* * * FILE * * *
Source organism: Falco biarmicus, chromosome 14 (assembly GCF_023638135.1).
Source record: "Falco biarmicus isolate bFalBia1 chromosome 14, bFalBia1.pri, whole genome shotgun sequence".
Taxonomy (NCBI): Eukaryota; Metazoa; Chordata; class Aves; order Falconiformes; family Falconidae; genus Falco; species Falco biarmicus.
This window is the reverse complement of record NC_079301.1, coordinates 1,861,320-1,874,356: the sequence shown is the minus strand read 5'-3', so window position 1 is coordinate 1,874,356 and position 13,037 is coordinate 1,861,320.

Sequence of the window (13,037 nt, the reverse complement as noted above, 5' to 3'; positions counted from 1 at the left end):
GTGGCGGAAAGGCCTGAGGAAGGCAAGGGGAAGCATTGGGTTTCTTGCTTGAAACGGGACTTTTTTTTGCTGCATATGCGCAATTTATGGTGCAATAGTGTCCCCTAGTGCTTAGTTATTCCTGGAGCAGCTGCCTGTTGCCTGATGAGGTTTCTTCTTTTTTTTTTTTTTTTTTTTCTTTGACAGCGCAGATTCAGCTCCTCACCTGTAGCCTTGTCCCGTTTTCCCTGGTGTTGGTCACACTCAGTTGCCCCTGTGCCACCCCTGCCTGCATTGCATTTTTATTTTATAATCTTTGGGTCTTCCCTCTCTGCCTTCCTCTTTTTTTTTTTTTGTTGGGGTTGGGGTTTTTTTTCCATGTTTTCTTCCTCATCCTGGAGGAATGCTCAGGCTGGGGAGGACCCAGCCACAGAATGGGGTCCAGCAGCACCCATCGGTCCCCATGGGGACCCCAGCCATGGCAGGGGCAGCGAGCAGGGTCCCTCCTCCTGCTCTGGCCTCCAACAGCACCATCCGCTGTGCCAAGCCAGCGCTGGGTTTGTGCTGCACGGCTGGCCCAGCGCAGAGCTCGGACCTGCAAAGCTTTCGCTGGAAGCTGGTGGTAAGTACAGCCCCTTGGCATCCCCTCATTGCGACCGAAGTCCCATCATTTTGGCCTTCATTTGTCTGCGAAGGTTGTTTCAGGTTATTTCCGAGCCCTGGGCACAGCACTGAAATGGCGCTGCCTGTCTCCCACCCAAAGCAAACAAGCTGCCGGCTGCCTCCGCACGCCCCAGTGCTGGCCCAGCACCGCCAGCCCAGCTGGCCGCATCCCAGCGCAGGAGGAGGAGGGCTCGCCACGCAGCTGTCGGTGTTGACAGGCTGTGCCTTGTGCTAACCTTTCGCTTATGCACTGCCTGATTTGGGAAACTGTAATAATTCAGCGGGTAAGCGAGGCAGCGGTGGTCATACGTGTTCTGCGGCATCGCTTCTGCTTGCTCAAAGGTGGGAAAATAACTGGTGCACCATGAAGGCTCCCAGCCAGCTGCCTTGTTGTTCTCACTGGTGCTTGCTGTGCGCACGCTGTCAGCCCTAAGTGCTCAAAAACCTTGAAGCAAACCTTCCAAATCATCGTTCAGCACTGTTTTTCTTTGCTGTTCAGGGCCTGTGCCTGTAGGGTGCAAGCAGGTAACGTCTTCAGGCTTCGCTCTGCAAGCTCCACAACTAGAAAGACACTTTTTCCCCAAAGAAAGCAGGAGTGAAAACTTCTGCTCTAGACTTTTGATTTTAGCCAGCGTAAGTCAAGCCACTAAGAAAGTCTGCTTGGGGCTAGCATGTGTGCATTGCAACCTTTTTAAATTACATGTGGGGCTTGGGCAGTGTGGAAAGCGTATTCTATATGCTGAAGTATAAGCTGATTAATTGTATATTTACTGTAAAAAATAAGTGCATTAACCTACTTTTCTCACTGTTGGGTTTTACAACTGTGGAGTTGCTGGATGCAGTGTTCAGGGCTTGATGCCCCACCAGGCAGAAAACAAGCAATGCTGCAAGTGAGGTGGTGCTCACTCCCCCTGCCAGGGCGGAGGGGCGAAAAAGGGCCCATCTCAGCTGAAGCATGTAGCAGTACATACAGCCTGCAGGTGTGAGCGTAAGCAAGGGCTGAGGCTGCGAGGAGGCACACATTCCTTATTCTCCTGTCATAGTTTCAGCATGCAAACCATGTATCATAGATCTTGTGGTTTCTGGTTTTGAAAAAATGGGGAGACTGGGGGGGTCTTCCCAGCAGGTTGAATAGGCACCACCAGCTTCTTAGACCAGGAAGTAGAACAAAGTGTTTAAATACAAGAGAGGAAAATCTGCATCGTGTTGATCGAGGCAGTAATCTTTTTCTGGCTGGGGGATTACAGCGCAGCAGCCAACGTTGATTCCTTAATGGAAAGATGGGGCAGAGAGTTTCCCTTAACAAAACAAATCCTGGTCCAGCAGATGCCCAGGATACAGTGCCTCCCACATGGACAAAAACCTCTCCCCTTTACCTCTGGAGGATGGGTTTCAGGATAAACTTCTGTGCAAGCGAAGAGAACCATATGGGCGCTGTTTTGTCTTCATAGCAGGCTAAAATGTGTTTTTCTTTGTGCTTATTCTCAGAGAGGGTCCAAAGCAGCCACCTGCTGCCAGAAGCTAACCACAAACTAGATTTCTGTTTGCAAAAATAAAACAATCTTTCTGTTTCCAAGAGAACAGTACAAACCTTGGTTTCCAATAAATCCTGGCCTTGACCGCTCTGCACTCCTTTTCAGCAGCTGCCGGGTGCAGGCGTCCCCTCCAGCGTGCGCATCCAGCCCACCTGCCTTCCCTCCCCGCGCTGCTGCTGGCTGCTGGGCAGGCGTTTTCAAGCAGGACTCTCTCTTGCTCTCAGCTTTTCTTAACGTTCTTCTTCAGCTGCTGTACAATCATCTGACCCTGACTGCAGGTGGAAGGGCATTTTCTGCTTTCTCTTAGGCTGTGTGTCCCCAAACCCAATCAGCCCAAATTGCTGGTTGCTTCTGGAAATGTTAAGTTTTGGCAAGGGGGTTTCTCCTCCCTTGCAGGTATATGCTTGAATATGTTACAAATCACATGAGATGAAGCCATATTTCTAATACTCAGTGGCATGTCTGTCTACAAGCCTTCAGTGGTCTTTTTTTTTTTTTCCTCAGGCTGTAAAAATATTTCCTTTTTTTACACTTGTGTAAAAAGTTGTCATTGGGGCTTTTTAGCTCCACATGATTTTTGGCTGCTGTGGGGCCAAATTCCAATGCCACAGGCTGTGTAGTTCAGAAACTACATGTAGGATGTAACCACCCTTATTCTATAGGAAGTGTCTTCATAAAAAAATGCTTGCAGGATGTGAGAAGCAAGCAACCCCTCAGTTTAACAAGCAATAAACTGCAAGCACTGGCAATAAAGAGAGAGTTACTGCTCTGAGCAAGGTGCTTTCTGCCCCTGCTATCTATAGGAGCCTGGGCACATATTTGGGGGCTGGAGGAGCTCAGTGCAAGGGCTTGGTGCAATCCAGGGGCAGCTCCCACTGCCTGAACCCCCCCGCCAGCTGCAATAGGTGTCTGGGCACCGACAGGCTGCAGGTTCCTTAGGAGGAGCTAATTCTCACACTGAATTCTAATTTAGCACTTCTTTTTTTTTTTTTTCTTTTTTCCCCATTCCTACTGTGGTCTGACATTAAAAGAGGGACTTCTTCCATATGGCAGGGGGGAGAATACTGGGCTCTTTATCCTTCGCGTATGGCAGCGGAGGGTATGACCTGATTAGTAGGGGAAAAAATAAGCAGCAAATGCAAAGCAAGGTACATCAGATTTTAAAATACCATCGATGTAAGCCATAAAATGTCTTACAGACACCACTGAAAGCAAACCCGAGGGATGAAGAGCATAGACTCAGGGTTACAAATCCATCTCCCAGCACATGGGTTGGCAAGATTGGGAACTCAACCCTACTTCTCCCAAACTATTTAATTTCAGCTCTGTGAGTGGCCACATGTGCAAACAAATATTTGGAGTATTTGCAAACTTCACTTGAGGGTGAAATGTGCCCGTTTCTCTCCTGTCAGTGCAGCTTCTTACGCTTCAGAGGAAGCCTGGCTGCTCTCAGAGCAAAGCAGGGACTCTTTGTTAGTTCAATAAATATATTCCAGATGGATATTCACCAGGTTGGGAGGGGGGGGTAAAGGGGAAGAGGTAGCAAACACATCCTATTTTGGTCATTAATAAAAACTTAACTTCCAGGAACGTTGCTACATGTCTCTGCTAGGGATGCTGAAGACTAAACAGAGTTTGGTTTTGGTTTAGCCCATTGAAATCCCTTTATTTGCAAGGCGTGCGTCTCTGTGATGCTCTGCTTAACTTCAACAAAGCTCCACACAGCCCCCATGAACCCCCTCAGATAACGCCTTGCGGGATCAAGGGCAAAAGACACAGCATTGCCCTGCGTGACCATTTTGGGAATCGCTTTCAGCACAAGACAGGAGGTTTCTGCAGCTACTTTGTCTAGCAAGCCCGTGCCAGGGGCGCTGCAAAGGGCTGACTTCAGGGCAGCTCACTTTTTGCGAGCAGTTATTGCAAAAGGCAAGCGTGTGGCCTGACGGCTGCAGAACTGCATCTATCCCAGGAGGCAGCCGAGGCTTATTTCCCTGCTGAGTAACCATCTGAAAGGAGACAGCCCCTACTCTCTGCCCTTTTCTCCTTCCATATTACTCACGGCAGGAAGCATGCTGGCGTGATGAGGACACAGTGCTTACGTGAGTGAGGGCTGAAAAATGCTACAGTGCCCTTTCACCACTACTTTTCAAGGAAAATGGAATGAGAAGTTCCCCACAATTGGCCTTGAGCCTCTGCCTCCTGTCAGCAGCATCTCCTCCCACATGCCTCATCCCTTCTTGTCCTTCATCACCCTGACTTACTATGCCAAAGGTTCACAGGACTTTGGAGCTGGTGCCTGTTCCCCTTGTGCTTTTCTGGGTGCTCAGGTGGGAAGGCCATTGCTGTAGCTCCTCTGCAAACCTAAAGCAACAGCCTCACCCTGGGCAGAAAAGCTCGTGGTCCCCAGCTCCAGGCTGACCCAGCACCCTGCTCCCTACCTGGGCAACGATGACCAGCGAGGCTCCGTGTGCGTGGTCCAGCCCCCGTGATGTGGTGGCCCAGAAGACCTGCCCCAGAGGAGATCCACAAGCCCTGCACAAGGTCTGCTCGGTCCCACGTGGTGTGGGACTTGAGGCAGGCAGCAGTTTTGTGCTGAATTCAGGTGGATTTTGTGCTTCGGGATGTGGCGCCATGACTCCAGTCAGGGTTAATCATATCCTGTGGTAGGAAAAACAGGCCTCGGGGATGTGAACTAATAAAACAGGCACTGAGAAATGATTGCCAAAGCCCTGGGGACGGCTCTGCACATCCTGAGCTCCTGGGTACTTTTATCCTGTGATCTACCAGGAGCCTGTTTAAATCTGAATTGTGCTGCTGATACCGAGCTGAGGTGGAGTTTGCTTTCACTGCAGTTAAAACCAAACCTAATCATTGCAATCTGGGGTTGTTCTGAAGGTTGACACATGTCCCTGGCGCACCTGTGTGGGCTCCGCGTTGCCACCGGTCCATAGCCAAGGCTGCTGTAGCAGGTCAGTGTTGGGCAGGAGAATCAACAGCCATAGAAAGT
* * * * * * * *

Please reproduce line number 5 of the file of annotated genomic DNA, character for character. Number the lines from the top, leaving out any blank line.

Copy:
Sequence of the window (13,037 nt, the reverse complement as noted above, 5' to 3'; positions counted from 1 at the left end):